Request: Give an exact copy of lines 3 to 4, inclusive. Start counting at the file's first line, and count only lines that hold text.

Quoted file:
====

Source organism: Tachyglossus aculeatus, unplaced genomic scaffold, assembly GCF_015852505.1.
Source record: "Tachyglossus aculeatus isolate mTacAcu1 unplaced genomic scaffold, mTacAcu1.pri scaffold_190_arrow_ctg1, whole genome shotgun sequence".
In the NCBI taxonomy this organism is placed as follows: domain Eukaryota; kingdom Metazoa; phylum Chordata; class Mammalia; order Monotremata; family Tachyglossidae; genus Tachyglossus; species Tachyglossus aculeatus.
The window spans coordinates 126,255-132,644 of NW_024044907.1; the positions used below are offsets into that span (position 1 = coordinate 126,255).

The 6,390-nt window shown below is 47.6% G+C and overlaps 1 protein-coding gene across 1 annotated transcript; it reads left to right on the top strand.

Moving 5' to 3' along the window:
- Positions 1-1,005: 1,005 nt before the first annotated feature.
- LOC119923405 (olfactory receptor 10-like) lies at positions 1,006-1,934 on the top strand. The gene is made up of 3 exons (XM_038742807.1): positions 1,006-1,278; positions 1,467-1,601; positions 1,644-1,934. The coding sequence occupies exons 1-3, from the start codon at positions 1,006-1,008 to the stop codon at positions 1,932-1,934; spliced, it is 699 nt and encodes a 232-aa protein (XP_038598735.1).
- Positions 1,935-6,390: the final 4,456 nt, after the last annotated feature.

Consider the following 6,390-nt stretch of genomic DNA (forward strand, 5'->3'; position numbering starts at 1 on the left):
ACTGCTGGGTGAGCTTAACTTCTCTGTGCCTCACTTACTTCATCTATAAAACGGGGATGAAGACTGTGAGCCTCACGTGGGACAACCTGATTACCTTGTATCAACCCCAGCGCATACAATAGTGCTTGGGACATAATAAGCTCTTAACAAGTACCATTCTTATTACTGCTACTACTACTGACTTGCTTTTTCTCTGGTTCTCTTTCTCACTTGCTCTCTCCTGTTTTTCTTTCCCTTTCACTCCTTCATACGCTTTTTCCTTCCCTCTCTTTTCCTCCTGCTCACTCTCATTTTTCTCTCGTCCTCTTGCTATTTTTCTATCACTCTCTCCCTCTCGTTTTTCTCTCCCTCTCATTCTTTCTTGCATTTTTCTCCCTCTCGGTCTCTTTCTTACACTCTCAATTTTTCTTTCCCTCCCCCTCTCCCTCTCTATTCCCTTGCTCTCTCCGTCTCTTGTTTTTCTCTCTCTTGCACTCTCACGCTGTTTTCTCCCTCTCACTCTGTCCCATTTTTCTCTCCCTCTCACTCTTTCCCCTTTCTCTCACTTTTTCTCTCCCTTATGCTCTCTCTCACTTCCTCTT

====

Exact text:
In the NCBI taxonomy this organism is placed as follows: domain Eukaryota; kingdom Metazoa; phylum Chordata; class Mammalia; order Monotremata; family Tachyglossidae; genus Tachyglossus; species Tachyglossus aculeatus.
The window spans coordinates 126,255-132,644 of NW_024044907.1; the positions used below are offsets into that span (position 1 = coordinate 126,255).